Move It or Lose It: Restroom Placement 101

Careful restroom placement is vital for streamlined service — and customer convenience.
Move It or Lose It: Restroom Placement 101
At agricultural sites, leave the portable toilets and hand-wash stations on trailers that tractors can move to keep them within easy walking distance of the field workers.

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Whether it’s a contract with a high-plains farmer providing facilities for his field hands or a bid for a big-city builder erecting a high-rise office building, operators say that the bottom line when it comes to placing portable restrooms and accessories is the old adage: “The customer is always right.” 

That’s why experienced operators say it’s important for a vendor to make sure the customer has all the information to make the “right” decision. 

All-access pass

“The best way to have the unit serviced is to keep it within 25 feet of where we pull on the property,” says Brian McNamara, president and CEO of NSC Restrooms based in Northborough, Mass. McNamara’s company serves markets in four northeastern states as well as in the Tampa, Fla., area. 

“We tell our drivers the same thing we tell our customers,” he says. “Keeping the portable restroom close to the access allows the driver to service the account without disrupting the work or the event.” McNamara says that customers who listen to the drivers will understand the importance of putting the equipment in places where the customer won’t have to move equipment or supplies when units are being serviced. 

Norman Bond, the owner of Clean Can Portable Toilets in Lubbock, Texas, agrees that it is important to try to keep units located as close to a paved surface as possible, to keep heavy trucks off of open ground that can become swampy in wet weather or on finished lawns that could be damaged. “You might have a 30-foot hose, but you still need to get within 20 feet to service a unit,” he says.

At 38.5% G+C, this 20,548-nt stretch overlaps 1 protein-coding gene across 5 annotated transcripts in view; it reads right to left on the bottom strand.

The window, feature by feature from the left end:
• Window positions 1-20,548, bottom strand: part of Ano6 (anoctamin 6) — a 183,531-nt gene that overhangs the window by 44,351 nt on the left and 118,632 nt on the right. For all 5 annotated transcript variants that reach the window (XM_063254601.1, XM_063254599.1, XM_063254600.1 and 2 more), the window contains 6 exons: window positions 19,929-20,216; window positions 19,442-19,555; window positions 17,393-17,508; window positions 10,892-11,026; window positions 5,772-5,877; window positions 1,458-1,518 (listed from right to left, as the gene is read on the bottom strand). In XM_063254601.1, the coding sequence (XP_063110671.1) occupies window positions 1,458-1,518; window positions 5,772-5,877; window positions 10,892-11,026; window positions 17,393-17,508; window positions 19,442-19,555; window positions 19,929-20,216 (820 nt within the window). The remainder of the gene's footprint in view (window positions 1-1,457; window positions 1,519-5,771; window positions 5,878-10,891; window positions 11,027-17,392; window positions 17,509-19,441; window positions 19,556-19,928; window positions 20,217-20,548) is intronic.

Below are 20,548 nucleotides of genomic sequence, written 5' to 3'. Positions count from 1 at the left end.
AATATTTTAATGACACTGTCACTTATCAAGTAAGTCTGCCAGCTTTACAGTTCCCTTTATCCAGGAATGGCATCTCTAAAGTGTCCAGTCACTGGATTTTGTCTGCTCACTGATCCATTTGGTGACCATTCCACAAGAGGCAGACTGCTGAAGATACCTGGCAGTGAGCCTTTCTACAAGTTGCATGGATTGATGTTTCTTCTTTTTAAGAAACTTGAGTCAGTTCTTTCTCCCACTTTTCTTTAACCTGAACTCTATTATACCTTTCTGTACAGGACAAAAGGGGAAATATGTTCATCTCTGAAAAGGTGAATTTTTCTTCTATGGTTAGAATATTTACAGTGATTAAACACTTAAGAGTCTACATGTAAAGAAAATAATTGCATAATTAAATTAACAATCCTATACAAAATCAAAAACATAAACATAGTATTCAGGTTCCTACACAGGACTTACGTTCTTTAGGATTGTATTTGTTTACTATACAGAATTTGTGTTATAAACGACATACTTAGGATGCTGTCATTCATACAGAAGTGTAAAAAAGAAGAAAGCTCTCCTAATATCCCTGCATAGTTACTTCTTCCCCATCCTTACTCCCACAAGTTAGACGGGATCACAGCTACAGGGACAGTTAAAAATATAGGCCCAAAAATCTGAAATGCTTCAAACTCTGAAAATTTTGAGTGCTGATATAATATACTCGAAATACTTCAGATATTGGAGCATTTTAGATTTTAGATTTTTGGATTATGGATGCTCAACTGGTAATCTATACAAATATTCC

Cool and collected

McNamara says that for special events the attendance and the size will help guide the decision of how to locate portable restrooms. “We put them in places where they don’t interfere with traffic flows, but we put them near key intersections where they will be convenient for the most people.” 

He adds that NSC drivers will also seek out shady locations for the comfort of the people attending an event or working on a job site. 

On the high plains surrounding Lubbock, Bond says many of his customers are commercial farmers who have large crews working in fields, often harvesting vegetables. He says that many of those customers actually have workers leave the portable toilets and hand-wash stations on trailers that tractors can move to keep them within easy walking distance of the field workers. 

Keeping restrooms clean and hand-wash stations serviced is important for farmers whose workers are often handling fresh vegetables headed to market for human consumption. 

Do you place a lot of restrooms on agricultural sites? Here are 3 Ways to Prevent Disease at Portable Restroom Sites

Stay together 

Both Bond and McNamara say that keeping their equipment in groups on work sites and event sites makes it easier to service them, but McNamara adds that doing so also helps ensure that a customer can make optimal use of all the facilities. 

“If they are not bunched together, you often find one set of units can get slammed and the others might not be used at all,” McNamara says. That’s because most workers or event visitors will instinctively go to the restrooms that are closest at hand.

NSC drivers are trained to explain such factors to customers when making deliveries, but McNamara adds, “We never argue with a customer, but when they realize it’s for the benefit of the event or job site, they’ll usually work with you.” 

And if the customer doesn’t see it that way? “We’ll try to accommodate them if at all possible.”


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